Kinetosis sounds better than motion sickness, especially if you want to say that is the reason you cannot travel. But using the refined term does not in any way reduce the suffering endured by 30 per cent of the people as they travel by car, bus, airplane, ship or train. In 10 per cent, the symptoms of queasiness, discomfort, sweating, palpitations, nausea and sometimes vomiting are severe enough to be incapacitating.
We are born with an ability to spatially relate our position to that of our surroundings, a natural in-built efficient global positioning system (GPS). It receives inputs from our eyes and the peripheral nerves in our hands and feet. The messages are carried by chemicals in the blood to the brain. Our middle ear houses fine hair-like structures and contains a fluid called endolymph. As our head and body move, these hairs also change position and send messages to the brain. Coordination and processing all the information occurs in the brain at a rate â€œfaster than the speed of lightâ€. The body immediately knows where it is relative to the environment.
At times there is a dissociation between the two sets of impulses. While seated in a moving car, the peripheral nerves say the body is still. But the eyes see a rapidly changing moving horizon. The endolymph swishes and swirls if the road is winding or if there is sudden acceleration and deceleration. All this confuses the brain.
There is an illusion of motion created by the travel, combined with the absence of motion detected by the body. The brain infers that something has gone wrong. Subconsciously fearing toxin ingestion, nausea and vomiting set in to rid the body of the supposed poison.
The 21st century, however, has produced new types of kinetosis. Simulation sickness produces symptoms identical to motion sickness and occurs while playing 3D computer games with virtual reality. This creates a dissociation in the input information, causing spatial disorientation, almost like hitting the â€œsaveâ€ and â€œdeleteâ€ buttons at the same time.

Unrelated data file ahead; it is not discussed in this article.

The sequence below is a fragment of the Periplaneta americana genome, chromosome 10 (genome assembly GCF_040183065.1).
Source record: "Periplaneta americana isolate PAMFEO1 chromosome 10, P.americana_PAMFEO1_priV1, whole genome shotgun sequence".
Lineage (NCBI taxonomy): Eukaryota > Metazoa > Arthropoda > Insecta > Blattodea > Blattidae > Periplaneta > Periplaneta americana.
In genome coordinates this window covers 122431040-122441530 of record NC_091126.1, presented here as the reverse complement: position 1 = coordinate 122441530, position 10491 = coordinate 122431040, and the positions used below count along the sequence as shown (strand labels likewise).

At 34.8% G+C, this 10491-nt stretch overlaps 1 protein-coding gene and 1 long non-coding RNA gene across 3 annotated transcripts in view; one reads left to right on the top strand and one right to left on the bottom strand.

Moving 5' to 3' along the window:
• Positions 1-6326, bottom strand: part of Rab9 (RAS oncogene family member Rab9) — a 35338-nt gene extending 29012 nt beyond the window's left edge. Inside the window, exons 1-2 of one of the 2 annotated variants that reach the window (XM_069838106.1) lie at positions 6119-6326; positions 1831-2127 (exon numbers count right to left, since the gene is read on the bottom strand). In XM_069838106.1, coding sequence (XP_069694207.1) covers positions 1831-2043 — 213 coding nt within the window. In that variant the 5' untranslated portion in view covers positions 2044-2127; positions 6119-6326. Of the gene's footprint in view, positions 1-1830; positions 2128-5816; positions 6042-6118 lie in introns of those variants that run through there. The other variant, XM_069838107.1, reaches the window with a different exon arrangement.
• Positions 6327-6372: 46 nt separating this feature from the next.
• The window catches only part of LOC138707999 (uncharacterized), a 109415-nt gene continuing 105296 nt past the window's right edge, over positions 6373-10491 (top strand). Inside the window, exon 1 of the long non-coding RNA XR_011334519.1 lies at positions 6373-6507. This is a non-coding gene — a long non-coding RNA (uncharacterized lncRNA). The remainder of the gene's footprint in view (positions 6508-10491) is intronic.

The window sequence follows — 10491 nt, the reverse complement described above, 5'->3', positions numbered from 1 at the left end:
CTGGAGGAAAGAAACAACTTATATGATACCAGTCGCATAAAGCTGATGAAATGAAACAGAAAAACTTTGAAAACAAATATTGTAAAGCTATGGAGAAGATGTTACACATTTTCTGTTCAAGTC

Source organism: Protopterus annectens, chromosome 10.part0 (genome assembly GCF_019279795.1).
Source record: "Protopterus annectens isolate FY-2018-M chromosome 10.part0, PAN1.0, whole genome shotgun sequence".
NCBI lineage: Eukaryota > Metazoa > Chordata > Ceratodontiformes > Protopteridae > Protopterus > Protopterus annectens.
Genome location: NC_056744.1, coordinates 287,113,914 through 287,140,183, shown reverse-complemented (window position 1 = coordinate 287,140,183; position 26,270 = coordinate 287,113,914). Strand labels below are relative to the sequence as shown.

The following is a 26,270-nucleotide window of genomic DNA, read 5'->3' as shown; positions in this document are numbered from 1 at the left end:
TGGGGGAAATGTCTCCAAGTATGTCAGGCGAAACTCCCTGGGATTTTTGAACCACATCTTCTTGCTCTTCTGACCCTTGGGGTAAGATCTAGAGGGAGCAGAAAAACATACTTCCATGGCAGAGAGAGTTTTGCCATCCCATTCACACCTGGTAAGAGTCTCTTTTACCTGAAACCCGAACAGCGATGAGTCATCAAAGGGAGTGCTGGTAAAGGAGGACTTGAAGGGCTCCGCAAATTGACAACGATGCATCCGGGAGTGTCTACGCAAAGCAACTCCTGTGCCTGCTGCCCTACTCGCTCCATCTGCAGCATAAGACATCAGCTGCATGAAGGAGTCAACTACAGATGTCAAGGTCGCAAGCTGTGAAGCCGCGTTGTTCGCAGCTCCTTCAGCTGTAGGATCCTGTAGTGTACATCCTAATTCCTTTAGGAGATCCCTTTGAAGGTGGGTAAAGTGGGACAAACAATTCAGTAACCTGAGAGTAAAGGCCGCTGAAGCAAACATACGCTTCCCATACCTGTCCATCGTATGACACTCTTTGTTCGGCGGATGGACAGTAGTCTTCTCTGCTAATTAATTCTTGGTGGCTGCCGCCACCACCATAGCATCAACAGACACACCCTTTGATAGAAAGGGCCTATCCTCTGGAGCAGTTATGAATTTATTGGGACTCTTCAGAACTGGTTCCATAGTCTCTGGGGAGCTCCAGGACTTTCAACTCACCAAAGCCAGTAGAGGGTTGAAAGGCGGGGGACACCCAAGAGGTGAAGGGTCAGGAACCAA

Motion sickness is more likely to affect women and children under the age of 12. The symptoms may be severe enough to make travelling in a lift or escalator difficult. Some children have problems playing video games or even looking through a microscope. It also becomes a severe problem in children who have to travel long distances to school. Arriving daily with nausea, sweating or after actually having vomited is an ordeal in itself, enough to set off a cycle of â€œschool phobiaâ€.
The good news is that motion sickness which sets in at a young age often disappears as the children grow older. The elderly who suddenly develop this symptom, however, usually find that it slowly starts worsening.
Motion sickness can be treated. The common remedies are Dramamine or Avomine. It has to be taken at least an hour before travel to be effective. This may cause drowsiness. Domperidone and other anti emetics do not work in motion sickness. They are effective in nausea caused by gastrointestinal problems.
People who do not like to take medication for motion sickness can try home remedies:
Avoid eating a full meal prior to the journey. Light, non-spicy food with less oil is best.
While booking seats sit facing forwards as far as possible. In a bus try to get a seat close to the driver. In a plane a seat near the wings is best. If travelling by ship, try to get a cabin near the centre of the ship and lie down.
Avoid reading or looking down.
Smell or suck on a lime.
Eat sweetened ginger cubes or swallow ginger capsules.
Try magnetic amulets.
Acupressure bracelets or a wristband can be worn in the centre of the wrist three finger widths below the wrist crease.
Amulets, ginger and lime have not been scientifically evaluated. It is difficult to ascertain whether there is a psychological overlay in their purported beneficial action, as the problem is caused by faulty brain signals, and the brain is very powerful and unpredictable. Acupressure has been proven to work. Also, motion sickness can recur after remaining quiescent for many years. It has to be considered a factor in career choices. Astronauts, pilots and anyone planning a career on ships or trains have to consider a predisposition to motion sickness. Rapid acceleration and deceleration may precipitate the symptoms once again.
Sources: The Telegraph (Kolkata, India)